Public Papers

Remarks at a Kickoff Ceremony for the Eighth Annual National Night Out Against Crime in Arlington, Virginia


Thank you, Dick -- Mr. Attorney General -- thank you very much. To Judge Bonner, my respects. And I'm just delighted to be here. To Matt Peskin, the Director of the National Association of Town Watch, I was glad to have met him and glad that he's here.

And we've got other key members of our law enforcement team here today. I can't see him, but I'm told Carol Hallett's out there, the U.S. Customs Commissioner; Mike Moore of the Marshals; Steve Higgins, the Director of ATF; Peter Nunez, the Assistant Treasury Secretary for Law Enforcement; and Maurice Turner, who is our nominee, and I'm proud to say that, for the Bureau of Justice Assistance.

This is my first visit to the DEA headquarters, this one. And certainly, I'm told, the first visit of a President to come to DEA headquarters. And this one where some of America's biggest heroes work every single day. I know quite a few DEA agents have joined us this morning along with a class of the DC Metro Police -- the recruits there -- the DEA Basic Agent Class 81. And let's thank them also for the courageous work they're doing. I am also pleased that so many local neighborhood Town Watch activists could join us here today.

And I really wanted to say that you deserve our thanks for your courageous and selfless work, too. And it's also great to see these kids here in the front, the young kids, I'm told, from the District. I'm delighted to have them here, and I understand one of them is going to come up and help us screw in this light bulb in a little bit.

What a pleasure it is to join with you this morning for the kickoff ceremony of the 8th Annual National Night Out. I admit I told the staff that participating in the Night Out ceremony did not mean they get the morning off ceremony -- [laughter] -- although several are with me and delighted to be here.

This evening, 23 million people in 50 States, the U.S. territories, and military bases all over the world will say good-bye to crime. And they'll turn on these outside lights, sit on porches, and visit with their neighbors and the local police officials. And they're going to host block parties and cookouts and parades and contests. And they'll organize the most effective crime-fighting force known to anyone -- and that is communities that care.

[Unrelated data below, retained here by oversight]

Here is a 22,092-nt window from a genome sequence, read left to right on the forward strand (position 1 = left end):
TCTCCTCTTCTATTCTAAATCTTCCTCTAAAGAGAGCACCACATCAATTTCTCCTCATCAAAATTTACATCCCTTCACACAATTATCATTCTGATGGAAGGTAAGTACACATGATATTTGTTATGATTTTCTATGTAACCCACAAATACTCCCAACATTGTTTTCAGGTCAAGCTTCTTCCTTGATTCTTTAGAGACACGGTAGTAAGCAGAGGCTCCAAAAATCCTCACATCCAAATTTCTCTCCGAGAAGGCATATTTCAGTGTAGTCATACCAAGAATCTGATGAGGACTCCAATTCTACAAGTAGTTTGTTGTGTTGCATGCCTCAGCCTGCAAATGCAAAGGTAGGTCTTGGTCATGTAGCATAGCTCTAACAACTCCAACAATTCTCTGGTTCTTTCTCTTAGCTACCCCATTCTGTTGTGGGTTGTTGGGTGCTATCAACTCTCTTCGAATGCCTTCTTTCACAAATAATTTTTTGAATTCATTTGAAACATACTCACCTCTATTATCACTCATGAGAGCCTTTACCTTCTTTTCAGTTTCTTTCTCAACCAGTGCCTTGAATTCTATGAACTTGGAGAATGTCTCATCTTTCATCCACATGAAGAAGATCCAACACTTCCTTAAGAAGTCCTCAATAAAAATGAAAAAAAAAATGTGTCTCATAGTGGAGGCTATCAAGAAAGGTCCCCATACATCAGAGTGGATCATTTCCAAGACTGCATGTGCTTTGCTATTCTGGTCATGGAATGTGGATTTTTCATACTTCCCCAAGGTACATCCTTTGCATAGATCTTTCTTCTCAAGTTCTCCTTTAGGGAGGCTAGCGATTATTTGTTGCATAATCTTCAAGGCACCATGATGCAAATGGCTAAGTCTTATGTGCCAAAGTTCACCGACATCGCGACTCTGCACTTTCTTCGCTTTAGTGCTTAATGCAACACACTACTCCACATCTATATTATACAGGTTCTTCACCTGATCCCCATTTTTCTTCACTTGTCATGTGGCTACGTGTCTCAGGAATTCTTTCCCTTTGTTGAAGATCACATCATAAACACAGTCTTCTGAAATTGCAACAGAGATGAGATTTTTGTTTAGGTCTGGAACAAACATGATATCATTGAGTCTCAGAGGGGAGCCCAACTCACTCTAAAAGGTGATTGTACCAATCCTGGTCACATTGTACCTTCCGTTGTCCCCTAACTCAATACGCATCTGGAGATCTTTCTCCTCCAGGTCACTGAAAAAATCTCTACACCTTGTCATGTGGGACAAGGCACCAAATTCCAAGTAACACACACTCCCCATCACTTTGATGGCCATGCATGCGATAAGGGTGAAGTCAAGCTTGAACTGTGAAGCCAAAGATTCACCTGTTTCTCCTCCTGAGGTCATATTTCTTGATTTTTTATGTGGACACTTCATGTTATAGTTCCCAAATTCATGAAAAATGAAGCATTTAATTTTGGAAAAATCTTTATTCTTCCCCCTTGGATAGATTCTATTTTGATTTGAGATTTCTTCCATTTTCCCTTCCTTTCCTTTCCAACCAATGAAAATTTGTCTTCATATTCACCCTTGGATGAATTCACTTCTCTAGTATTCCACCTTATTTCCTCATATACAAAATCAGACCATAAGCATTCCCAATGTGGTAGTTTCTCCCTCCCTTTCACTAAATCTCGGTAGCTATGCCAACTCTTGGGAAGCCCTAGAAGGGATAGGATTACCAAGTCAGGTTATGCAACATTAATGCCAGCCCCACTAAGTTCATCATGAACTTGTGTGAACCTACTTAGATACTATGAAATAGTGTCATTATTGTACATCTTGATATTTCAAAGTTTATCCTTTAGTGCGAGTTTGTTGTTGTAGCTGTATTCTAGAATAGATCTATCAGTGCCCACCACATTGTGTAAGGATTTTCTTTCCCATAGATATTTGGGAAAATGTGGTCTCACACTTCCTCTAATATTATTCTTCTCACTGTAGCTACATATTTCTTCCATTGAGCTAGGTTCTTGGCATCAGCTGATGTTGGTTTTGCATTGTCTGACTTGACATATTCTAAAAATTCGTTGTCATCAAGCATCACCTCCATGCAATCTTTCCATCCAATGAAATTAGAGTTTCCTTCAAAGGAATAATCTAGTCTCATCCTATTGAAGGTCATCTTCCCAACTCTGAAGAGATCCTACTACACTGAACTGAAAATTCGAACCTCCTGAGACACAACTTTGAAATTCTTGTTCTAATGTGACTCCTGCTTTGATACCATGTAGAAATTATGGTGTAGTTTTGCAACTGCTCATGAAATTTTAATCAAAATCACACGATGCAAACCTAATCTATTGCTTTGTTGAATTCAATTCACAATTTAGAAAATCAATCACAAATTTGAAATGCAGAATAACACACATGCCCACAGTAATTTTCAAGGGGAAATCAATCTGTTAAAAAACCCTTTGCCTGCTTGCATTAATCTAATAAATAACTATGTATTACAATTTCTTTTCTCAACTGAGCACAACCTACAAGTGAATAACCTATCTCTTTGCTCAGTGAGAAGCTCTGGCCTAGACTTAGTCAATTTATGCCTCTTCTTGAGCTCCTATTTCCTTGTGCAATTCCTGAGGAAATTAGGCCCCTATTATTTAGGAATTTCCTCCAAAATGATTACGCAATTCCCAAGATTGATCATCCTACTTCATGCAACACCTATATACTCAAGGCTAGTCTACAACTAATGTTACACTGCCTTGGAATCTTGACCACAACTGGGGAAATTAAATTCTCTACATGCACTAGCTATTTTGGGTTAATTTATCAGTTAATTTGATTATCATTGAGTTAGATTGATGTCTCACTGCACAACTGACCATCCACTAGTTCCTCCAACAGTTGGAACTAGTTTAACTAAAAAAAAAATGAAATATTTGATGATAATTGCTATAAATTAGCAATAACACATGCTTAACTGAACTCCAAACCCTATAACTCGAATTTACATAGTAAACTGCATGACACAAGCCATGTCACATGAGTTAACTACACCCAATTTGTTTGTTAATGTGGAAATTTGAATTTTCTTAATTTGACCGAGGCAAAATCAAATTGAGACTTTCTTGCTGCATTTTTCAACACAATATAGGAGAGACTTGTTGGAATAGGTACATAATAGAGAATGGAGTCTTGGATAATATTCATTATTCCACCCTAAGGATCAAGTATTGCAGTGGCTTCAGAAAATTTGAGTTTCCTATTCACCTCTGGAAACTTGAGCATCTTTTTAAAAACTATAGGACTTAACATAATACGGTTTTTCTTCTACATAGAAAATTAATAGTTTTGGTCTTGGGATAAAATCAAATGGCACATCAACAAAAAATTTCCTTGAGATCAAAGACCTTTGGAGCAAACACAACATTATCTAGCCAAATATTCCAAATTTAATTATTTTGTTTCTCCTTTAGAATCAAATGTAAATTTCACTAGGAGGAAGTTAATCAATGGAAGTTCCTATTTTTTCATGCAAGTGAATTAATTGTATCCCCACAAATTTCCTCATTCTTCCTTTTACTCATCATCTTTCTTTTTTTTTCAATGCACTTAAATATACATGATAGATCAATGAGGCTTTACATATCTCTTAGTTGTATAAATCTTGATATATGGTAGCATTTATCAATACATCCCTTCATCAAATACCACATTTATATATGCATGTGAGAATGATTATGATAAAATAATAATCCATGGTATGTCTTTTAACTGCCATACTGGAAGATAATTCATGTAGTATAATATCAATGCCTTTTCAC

We want to turn back the clock in this area to the good old days when all the kids knew the cop on the beat, when people looked out for their neighbors, and when we felt safe in our own communities.

Too many times today, as Dick pointed out, neighbors and police are perfect strangers. The communities don't come together. And the result: Too many crimes go unobserved or unreported; too many criminals go free.

We have a chance to change all that. And tonight will be the biggest Night Out ever -- 8,300 communities, I'm told, nearly every American major city will join in. Hundreds of suburban and rural communities will join the festivities.

In Minneapolis, last year's biggest Night Out city, concerned citizens will gather at over 700 block parties. At the Minneapolis Youth Kickoff Dance, more than 1,000 young people will give crime the twist, the pretzel, and the bump. And in Memphis, people will rejoice at a mock funeral -- community watch groups there have organized to bury crime. In New Orleans, it's a Mardi Gras-style jazz festival for crime that will promote the day when criminals will sing the blues.

And in Buffalo, New York, police agencies and government officials from the United States and Canada will join in a Hands Across the Border ceremony while crime fighters aboard the U.S.S. Little Rock say bon voyage to crime.

Forest Hills, Texas, will host an Old West Shoot-Out against the bad guys in the black hats. And the 7276 U.S. Air Base Group in Crete, Greece, will sponsor a Spot the Burglar contest.

In cities and towns across America and at our military bases overseas, law-abiding citizens want criminals to know that there are more of us than them. And neighborhood watch programs and other community patrols will serve notice that we plan to deploy our most powerful weapons against drugs and crime: our eyes and our ears.

The fight against crime in many ways is a fight to rebuild the institutions from which America has always drawn its strength: families and schools and neighborhoods and places of worship. And our administration believes in building a rule of law by emphasizing the values and virtues that make our land great.